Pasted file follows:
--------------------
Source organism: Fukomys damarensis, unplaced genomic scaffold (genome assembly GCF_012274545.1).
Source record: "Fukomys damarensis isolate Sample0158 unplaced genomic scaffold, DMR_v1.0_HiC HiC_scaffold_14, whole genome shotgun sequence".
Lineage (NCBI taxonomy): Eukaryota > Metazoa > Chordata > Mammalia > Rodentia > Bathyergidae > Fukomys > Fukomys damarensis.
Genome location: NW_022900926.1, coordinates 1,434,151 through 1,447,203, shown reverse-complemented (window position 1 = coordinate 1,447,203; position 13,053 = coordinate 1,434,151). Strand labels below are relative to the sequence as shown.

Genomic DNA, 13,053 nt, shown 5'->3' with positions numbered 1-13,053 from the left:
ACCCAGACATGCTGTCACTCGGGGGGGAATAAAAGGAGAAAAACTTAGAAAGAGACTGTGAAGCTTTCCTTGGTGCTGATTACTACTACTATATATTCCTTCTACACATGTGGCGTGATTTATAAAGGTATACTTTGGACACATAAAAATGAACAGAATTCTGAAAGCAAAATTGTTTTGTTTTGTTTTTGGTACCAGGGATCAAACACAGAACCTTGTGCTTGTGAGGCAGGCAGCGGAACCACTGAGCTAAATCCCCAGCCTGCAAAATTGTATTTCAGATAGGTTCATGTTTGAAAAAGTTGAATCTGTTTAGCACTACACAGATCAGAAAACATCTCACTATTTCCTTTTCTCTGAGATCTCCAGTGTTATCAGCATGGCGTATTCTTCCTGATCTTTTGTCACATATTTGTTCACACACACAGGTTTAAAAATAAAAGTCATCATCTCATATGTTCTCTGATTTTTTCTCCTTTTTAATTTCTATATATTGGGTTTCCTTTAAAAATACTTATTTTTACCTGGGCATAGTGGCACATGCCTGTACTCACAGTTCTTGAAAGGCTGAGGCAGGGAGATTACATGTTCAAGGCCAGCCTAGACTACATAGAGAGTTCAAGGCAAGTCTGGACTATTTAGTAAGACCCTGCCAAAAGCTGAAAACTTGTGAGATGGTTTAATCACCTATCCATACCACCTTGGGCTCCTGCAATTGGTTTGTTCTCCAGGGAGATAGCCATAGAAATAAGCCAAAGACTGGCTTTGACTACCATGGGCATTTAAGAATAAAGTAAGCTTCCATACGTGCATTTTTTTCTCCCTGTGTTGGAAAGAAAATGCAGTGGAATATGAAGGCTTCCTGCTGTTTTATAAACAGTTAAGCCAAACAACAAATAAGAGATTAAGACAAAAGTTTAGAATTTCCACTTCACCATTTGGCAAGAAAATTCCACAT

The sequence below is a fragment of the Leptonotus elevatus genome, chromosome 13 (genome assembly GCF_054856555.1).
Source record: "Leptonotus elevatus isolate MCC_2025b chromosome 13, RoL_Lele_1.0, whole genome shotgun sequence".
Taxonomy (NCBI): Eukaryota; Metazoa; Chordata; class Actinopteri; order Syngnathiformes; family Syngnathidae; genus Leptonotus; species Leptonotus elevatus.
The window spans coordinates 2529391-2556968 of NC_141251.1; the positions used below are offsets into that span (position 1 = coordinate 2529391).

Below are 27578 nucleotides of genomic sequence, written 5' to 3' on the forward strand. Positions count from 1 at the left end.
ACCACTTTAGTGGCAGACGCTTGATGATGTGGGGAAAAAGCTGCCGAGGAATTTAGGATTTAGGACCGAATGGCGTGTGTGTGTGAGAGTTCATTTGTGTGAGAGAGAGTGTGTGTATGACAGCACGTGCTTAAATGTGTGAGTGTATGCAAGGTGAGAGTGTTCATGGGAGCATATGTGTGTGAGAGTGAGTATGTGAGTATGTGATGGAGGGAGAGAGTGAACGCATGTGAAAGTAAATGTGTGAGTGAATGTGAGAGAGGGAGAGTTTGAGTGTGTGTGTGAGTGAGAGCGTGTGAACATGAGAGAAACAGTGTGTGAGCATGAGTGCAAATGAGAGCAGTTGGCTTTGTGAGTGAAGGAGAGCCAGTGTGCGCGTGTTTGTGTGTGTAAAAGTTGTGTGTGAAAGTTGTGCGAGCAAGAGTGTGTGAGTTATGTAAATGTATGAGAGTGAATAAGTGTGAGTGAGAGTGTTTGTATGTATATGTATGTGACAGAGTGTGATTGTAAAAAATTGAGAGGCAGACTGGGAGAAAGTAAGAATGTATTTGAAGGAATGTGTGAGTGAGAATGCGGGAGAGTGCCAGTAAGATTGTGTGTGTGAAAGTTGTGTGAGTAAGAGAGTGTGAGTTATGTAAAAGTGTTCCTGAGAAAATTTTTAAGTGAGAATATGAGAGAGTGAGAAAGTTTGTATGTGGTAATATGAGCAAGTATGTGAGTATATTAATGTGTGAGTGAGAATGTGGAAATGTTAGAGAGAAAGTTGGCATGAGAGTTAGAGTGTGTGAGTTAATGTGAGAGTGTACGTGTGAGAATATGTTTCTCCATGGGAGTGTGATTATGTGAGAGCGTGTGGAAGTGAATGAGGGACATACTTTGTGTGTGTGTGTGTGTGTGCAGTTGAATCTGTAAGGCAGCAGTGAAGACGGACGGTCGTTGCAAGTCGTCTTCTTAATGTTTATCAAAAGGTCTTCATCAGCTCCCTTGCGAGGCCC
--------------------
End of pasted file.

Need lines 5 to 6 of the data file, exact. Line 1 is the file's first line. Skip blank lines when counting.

Genomic DNA, 13,053 nt, shown 5'->3' with positions numbered 1-13,053 from the left:
ACCCAGACATGCTGTCACTCGGGGGGGAATAAAAGGAGAAAAACTTAGAAAGAGACTGTGAAGCTTTCCTTGGTGCTGATTACTACTACTATATATTCCTTCTACACATGTGGCGTGATTTATAAAGGTATACTTTGGACACATAAAAATGAACAGAATTCTGAAAGCAAAATTGTTTTGTTTTGTTTTTGGTACCAGGGATCAAACACAGAACCTTGTGCTTGTGAGGCAGGCAGCGGAACCACTGAGCTAAATCCCCAGCCTGCAAAATTGTATTTCAGATAGGTTCATGTTTGAAAAAGTTGAATCTGTTTAGCACTACACAGATCAGAAAACATCTCACTATTTCCTTTTCTCTGAGATCTCCAGTGTTATCAGCATGGCGTATTCTTCCTGATCTTTTGTCACATATTTGTTCACACACACAGGTTTAAAAATAAAAGTCATCATCTCATATGTTCTCTGATTTTTTCTCCTTTTTAATTTCTATATATTGGGTTTCCTTTAAAAATACTTATTTTTACCTGGGCATAGTGGCACATGCCTGTACTCACAGTTCTTGAAAGGCTGAGGCAGGGAGATTACATGTTCAAGGCCAGCCTAGACTACATAGAGAGTTCAAGGCAAGTCTGGACTATTTAGTAAGACCCTGCCAAAAGCTGAAAACTTGTGAGATGGTTTAATCACCTATCCATACCACCTTGGGCTCCTGCAATTGGTTTGTTCTCCAGGGAGATAGCCATAGAAATAAGCCAAAGACTGGCTTTGACTACCATGGGCATTTAAGAATAAAGTAAGCTTCCATACGTGCATTTTTTTCTCCCTGTGTTGGAAAGAAAATGCAGTGGAATATGAAGGCTTCCTGCTGTTTTATAAACAGTTAAGCCAAACAACAAATAAGAGATTAAGACAAAAGTTTAGAATTTCCACTTCACCATTTGGCAAGAAAATTCCACAT